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    If one of the block is corrupted due to hardware failure/disk failure or some unknown reason and the map reduce job has been triggered. How this particular block will be handled? And what happens to the MapReduce Job?



    HDFS is a very robust, therefore in order to recover corrupted Data Block it has provided the user with below:-

    1. HDFS fsck (For Data Node)
    2. Namenode -recover


    Fsck is an offline process which examines on-disk structures and usually offers to fix them if they are damaged.

    HDFS has its own fsck command, which you can access by running “hdfs fsck.” HDFS fsck determines which files contain corrupt blocks, and gives you options about how to fix them.

    HDFS fsck command operates only data, not on metadata.This difference is irrelevant on the local filesystem because data and metadata are stored in the same place. However, for HDFS, metadata is stored on the NameNode, whereas data is stored on the DataNodes.

    NameNode :-

    When properly configured, HDFS is robust, because it stores multiple copies of everything. The administrator has the capability to recover a partial or corrupted edit log. This new functionality is called manual NameNode recovery.

    Similar to fsck, NameNode recovery is an offline process. An administrator can run NameNode recovery to recover a corrupted edit log.

    Sart the NameNode with the -recover flag to activate recovery mode, like:

    ./bin/hadoop namenode -recover

    Though Manual Recovery is the Best Choice. If there is another valid copy of the edit log somewhere else, it is preferable to use that copy rather than trying to recover the corrupted copy. This is a case where High availability can help a lot. If there is a standby NameNode ready to take over, there should be no need to recover the edit log on the primary.When there is no other copy of the edit log available, Manual recovery is a good choice.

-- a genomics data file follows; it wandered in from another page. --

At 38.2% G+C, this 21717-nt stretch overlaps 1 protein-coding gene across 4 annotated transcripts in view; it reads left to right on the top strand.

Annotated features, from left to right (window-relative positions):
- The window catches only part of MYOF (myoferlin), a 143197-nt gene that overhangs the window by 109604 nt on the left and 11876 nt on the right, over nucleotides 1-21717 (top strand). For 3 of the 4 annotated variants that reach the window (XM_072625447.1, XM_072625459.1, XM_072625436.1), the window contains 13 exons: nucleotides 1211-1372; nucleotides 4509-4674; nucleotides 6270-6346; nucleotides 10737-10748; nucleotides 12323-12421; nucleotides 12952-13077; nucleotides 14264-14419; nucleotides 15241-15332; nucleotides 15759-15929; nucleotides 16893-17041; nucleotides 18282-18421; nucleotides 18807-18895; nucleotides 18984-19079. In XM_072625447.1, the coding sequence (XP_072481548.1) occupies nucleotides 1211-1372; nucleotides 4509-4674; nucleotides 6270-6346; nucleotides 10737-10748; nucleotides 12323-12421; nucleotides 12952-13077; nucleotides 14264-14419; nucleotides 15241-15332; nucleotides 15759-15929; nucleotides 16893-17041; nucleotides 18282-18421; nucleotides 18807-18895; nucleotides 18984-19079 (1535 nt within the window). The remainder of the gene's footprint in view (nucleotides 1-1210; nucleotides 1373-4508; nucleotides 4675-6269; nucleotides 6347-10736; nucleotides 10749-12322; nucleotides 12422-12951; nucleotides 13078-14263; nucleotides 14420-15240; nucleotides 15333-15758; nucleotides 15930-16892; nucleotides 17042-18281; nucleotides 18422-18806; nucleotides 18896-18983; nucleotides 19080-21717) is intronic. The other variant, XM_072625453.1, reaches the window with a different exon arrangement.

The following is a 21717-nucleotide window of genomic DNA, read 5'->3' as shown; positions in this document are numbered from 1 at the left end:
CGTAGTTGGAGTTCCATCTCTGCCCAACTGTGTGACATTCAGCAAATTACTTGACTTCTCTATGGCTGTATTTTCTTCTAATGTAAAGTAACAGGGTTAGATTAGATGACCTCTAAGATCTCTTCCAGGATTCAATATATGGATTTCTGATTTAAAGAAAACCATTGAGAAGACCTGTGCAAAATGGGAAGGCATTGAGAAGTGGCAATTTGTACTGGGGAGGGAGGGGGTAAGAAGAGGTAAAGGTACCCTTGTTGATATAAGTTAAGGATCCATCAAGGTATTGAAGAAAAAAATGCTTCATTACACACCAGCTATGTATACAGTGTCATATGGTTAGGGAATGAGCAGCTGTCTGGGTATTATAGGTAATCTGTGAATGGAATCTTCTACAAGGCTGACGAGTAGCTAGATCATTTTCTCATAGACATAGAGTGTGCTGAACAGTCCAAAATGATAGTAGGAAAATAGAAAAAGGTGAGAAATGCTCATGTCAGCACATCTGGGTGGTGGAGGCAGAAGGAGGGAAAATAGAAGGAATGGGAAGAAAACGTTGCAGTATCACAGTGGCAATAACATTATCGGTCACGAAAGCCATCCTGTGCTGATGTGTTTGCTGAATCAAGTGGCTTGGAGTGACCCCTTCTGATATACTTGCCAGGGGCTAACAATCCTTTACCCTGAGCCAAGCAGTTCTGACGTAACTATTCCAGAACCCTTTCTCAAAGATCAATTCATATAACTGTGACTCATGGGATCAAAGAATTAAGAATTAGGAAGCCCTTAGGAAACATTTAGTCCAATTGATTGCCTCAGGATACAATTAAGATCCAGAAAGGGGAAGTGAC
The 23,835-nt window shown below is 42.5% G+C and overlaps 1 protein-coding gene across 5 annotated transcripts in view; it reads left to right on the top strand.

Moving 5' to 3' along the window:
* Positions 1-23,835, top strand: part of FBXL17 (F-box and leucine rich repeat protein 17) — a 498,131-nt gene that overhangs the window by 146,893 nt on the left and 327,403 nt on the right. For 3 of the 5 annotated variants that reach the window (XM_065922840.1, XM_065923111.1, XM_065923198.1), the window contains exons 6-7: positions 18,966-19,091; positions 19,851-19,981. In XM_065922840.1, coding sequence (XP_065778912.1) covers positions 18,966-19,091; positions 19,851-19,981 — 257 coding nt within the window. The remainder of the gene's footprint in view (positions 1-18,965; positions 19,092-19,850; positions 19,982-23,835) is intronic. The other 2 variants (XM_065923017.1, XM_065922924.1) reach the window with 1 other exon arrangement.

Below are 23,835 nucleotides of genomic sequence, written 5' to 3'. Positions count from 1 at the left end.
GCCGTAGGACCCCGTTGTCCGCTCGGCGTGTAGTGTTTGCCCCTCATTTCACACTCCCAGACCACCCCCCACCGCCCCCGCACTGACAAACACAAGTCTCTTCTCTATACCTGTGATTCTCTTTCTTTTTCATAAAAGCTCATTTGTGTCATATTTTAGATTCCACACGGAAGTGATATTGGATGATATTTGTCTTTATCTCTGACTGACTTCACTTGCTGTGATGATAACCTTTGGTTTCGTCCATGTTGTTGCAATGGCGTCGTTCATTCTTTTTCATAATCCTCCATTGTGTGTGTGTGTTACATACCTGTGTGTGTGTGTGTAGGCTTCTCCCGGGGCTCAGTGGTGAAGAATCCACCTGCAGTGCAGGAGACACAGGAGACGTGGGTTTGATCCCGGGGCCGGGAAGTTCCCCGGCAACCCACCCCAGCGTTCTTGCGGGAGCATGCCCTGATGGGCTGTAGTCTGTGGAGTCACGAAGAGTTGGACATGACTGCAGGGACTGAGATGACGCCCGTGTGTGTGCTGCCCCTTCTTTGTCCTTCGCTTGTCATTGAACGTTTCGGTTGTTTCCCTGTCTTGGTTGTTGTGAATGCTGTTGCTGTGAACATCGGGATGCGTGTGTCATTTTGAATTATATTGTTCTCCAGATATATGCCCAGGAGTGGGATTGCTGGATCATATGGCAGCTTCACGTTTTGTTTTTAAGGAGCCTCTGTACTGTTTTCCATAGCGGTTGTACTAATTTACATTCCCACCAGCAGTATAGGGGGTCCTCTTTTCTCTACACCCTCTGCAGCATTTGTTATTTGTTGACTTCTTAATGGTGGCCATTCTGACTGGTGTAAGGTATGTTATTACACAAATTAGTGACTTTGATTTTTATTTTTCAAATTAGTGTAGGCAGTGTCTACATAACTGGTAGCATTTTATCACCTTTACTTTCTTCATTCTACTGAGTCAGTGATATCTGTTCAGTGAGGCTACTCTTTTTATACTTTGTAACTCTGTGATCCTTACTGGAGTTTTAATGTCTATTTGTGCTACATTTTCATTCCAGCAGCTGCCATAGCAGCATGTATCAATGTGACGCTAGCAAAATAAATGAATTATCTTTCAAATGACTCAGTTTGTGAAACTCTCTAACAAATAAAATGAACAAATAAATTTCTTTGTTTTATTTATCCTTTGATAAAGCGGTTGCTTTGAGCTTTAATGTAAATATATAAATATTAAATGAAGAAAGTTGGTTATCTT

The best recovery process is the one that you never need to do. High availability, combined with edit log failover, should mean that manual recovery is almost never necessary. However, it’s good to know that HDFS has tools to deal with whatever comes up.

    For more details, please follow: HDFS Fault Tolerance



    A block that is no longer available due to corruption or machine failure can be replicated from its alternate locations to other
    live machines to bring the replication factor back to the normal level.



    HDFS stores replicas of blocks,it can “heal” corrupted blocks by copying one of the good replicas to produce a new,uncorrupt replica.The way this work is that if a client detects an error when reading a block,it reports the bad block and the data node it was trying to read from to the namenode before throwing any exception. The namenode marks the bock replica as a corrupt so it doesn’t direct any more clients to it or try to copy this replica to another then schedules a copy of the block to be replicated on another datanode,so its replication factor is back at the expected level. Once this has happened,the corrupt replica is deleted.

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